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Have your wooden floors restored in Wimbledon
An English writer who deserves to be better known - though author of a great novel - was born here in 1873...
The traditional wooden floor is extremely well known and loved. And quite rightly, for no surface combines its simple beauty wth a hard-wearing, long lasting surface.
So when your floors - in the home, office, bar, gallery, restaurant, library or school - are looking shabby and marked, the solution is at hand:
from the specialists in wood floor repair and restoration:
The Wimbledon Floor Sanding Specialists
After more than twenty years in the business, we’ve given hundreds of floors a new lease of life:
from hardwood/engineered boards - to parquet/herringbone blocks.
No matter their age or how dismal their condition.
Take the best advice from our trained eyes -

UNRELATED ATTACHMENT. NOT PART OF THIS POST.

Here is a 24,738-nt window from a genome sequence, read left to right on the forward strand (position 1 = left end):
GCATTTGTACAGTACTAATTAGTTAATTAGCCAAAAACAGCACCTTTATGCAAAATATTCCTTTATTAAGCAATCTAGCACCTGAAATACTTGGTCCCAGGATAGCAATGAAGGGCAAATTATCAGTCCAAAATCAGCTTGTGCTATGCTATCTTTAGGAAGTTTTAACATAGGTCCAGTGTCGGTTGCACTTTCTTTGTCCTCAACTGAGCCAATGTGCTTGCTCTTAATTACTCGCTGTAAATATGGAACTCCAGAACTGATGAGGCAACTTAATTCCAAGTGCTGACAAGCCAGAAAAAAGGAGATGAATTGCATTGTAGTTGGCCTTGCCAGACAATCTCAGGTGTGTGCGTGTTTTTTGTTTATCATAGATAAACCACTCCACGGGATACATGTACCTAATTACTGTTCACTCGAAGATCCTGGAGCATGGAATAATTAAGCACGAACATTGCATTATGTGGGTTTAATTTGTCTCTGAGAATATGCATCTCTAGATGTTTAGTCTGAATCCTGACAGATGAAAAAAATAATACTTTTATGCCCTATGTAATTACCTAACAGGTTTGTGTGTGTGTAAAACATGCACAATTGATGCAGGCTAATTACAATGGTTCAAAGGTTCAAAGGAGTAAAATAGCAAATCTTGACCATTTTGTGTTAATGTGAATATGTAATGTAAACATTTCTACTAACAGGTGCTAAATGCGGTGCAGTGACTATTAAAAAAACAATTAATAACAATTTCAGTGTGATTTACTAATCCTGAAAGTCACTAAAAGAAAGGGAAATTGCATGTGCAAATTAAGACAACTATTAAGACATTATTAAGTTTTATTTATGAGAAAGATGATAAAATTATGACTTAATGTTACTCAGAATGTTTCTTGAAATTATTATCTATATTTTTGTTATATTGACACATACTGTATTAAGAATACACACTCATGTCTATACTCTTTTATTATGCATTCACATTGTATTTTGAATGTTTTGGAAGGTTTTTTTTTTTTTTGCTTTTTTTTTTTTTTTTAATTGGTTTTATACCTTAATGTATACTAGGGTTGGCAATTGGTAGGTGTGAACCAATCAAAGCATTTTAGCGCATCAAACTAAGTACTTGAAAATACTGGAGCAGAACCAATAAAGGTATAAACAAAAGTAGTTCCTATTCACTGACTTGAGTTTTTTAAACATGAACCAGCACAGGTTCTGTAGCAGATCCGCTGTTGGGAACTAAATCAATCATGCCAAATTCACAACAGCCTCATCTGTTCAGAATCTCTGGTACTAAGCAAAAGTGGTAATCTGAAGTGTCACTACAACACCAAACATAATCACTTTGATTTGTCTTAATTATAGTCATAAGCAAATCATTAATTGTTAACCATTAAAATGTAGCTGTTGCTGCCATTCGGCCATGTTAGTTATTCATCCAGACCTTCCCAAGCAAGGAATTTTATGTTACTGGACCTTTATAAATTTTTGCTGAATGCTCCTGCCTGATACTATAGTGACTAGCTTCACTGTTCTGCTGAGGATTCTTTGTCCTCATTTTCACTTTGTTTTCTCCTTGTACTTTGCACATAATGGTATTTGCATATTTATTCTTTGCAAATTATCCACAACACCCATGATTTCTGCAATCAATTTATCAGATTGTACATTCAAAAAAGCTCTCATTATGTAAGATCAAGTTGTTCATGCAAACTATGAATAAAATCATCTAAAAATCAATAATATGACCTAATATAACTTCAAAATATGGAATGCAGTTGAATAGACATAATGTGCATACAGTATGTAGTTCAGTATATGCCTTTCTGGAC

and enjoy the complete restoration service:
repairing and realigning boards and blocks
replacing damaged areas with new or reclaimed timber
sanding away old sealant and paint to bare wood
staining to change the colour to match your decor
resealing with natural oil, hard wax or lacquer.
Dust and disruption...?
No longer an issue - our sanding machines collect 99% of all dust.
You’ll get a long-lasting new floor -
restored with only top quality materials.
Our friendly family firm is here to help.
Ask us for your FREE assessment...
Contact the Wimbledon Floor Sanding Specialists today!
TRUSTED BY THESE WELL KNOWN BRANDS AND HUNDREDS MORE.
Ford Madox Ford (died 1939) was a prolific author of 80 books and founder editor of ‘The English Review’. A son of a ‘Times’ music critic, he was bought up in pre-Raphaelite circles, invalided home in the Great War, collaborated with Joseph Conrad - and became an influential literary editor and critic.
But it is his novel ‘The Good Soldier’ of 1915 that gives him a place in the pantheon. This is one of the great achievements in English Literature: a complex tale of two couples, with passion and betrayal lurking behind an Edwardian facade. With immense technical skill, Ford keeps the final revelation to the last page. Perhaps not the easiest of reads, but highly rewarding if you stick with it.